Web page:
John Mearsheimer, an American political scientist and international relations scholar, asserts in his book "Why Leaders Lie: The Truth About Lying in International Politics" that states lie for various reasons. These include inter-state lies for strategic advantages, fearmongering to rally domestic support, national mythmaking to bolster national pride, covering up failures to avoid blame, strategic cover to protect sensitive information, and liberal lies to advance democratic values. Mearsheimer argues that lying is an inevitable part of international politics due to the anarchic nature of the international system and states' self-interest.


Although lying can be detrimental, Mearsheimer contends that it is not always so, as it can sometimes serve the greater good or advance important national interests. The complexities of international politics and state relations necessitate a nuanced understanding of the reasons behind state lies and their implications.



Ultimate Libertarian Solution, the Network State


Libertarian techno-optimism, fueled by growing distrust in traditional governance and disillusionment with the anarchic nature of the international system, has led to the emergence of the "network state" concept. This alternative model is built on modern technologies like cryptocurrencies, AI, and NFTs, seeking to bypass the conventional governance structures based on public administration. Network states tends to prioritize decentralization, individual autonomy, and free markets. Libertarians generally believe that centralized government systems are inefficient, prone to corruption, and restrict personal liberties. They argue that technology can enable self-governance and empower individuals to make their own choices without the need for state intervention.




The Network State: Source



Rapid technological advancements, such as blockchain and cryptocurrencies, have enabled the creation of alternative governance structures like network states. These decentralized organizations and systems can operate independently of traditional state control, making the idea of network states more feasible and attractive. Additionally, as the world becomes increasingly interconnected, network states offer a model that resonates with those valuing global cooperation and collaboration, transcending geographical boundaries and facilitating international cooperation as an alternative to the competitive, self-interested nature of traditional state systems.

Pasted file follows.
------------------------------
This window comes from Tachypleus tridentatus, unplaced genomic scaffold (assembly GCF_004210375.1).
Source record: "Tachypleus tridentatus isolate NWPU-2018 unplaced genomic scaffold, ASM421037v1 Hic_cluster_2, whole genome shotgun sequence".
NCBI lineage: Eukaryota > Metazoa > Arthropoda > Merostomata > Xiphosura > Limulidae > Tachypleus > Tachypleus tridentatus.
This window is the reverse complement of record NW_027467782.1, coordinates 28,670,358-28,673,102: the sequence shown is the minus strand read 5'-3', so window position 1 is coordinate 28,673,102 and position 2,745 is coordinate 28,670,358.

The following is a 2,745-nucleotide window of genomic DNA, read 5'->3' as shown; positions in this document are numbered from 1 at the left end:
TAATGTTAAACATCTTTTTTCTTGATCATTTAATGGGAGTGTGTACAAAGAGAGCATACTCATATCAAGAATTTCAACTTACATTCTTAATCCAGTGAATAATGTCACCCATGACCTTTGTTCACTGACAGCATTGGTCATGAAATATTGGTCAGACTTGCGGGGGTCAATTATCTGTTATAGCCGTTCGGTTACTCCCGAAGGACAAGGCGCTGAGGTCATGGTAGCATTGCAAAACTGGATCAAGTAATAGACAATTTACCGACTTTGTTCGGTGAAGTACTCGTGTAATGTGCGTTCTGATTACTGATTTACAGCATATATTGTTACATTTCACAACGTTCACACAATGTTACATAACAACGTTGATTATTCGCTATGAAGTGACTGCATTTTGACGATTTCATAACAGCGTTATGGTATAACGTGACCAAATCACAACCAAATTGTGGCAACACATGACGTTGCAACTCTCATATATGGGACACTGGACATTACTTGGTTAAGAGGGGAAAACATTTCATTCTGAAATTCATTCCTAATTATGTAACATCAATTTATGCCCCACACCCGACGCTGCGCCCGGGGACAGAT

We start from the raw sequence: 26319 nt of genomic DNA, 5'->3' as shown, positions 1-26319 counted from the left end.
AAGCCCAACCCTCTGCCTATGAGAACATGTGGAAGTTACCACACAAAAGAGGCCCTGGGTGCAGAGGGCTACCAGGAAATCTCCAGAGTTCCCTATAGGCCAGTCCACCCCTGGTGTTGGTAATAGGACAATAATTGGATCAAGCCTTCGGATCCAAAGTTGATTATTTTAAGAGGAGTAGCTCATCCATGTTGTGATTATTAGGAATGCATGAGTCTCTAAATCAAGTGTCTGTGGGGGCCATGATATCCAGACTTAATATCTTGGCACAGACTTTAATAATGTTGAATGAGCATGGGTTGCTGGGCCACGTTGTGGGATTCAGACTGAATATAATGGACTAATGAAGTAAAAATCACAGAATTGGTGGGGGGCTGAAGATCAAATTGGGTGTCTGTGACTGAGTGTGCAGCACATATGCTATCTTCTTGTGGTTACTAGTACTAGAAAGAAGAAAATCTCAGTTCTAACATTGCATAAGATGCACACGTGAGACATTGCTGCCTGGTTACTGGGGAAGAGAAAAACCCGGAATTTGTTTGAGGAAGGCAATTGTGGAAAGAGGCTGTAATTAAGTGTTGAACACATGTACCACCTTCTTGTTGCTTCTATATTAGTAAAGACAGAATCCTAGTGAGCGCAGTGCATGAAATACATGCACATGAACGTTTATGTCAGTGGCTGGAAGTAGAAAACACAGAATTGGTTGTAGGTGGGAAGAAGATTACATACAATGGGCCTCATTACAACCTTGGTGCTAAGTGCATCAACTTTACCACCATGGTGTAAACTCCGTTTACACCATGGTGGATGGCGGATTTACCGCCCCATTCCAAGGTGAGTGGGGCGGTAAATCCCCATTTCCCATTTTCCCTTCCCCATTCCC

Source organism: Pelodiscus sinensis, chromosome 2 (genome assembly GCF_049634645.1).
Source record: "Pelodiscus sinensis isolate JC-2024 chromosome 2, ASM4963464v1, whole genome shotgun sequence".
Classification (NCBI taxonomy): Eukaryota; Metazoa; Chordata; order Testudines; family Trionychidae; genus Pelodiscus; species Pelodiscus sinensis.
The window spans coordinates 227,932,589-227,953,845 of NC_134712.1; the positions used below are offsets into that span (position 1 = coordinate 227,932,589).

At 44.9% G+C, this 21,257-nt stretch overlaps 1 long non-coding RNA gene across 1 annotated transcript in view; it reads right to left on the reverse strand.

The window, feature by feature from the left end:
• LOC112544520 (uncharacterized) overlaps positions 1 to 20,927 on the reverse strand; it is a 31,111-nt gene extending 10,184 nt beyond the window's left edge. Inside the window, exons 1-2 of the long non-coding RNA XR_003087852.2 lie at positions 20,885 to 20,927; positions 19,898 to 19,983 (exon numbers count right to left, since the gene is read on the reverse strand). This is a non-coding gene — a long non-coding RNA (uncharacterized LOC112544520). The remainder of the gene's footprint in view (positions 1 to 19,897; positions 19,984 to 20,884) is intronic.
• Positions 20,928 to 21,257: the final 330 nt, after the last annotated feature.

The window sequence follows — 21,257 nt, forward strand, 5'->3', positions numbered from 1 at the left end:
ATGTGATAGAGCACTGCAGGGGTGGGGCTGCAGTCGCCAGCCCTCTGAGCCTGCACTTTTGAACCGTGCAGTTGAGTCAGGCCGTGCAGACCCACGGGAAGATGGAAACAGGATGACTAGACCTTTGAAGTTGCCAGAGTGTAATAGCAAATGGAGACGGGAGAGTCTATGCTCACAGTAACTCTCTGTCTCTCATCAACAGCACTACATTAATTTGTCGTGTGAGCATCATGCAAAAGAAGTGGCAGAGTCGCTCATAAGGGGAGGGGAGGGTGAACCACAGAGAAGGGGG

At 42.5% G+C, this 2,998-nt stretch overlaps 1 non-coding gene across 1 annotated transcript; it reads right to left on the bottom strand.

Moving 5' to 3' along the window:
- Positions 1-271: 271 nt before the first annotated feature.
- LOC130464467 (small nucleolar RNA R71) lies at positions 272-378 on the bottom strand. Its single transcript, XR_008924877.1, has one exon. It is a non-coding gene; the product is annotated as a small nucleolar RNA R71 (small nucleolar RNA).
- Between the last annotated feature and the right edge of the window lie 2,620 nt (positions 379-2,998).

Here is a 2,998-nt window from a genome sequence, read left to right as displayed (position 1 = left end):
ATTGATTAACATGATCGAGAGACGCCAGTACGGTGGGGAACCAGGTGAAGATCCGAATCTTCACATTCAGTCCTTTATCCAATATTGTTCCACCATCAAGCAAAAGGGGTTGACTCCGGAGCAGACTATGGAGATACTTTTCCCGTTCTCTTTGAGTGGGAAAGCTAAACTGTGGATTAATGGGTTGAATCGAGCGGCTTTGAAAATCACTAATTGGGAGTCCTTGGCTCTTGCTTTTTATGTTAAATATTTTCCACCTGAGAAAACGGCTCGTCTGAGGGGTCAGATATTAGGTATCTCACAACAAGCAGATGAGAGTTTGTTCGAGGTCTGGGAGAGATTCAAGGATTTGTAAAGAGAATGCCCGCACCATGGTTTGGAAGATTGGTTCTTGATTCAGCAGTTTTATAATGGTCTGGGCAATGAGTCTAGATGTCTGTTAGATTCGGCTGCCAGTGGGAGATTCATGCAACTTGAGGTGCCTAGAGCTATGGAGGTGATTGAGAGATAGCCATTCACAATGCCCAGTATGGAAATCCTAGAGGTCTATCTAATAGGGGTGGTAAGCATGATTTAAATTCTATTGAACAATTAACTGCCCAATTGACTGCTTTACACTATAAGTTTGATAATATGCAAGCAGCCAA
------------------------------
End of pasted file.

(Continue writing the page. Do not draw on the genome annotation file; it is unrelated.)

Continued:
The rise of cryptocurrencies, blockchain technology, and decentralized organizations has fueled this optimism, as these technologies promise to democratize access to financial systems, reduce the power of central authorities, and enable peer-to-peer transactions without intermediaries. The collapse of banks, particularly during the 2008 financial crisis, has reinforced the skepticism of traditional governance among techno-libertarians. This event exposed the flaws in the centralized financial system, including the risk of systemic failures, the influence of powerful institutions, and the potential for moral hazard.



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As a result, the financial crisis intensified the search for alternative governance and financial structures, leading to the development and adoption of cryptocurrencies like Bitcoin. The underlying premise of these technologies is that they can function without the need for centralized control, thereby reducing the power and influence of traditional institutions, such as banks and governments.


However, this techno-optimism has also faced criticism. Detractors argue that relying solely on technology to solve complex societal problems is overly simplistic and naive. They contend that technology can also exacerbate inequalities, facilitate criminal activities, and contribute to environmental degradation. Furthermore, the lack of regulation and oversight in decentralized systems can lead to fraud, market manipulation, and other issues.


In summary, libertarian techno-optimism is skeptical of traditional governance and public administration due to its preference for decentralization, individual autonomy, and the belief that technology can create better, more efficient systems. The collapse of banks and the 2008 financial crisis have reinforced these views, as they exposed the flaws of centralized systems and the need for alternatives. However, critics caution that relying solely on technology is not a panacea for society's challenges and can create its own set of problems.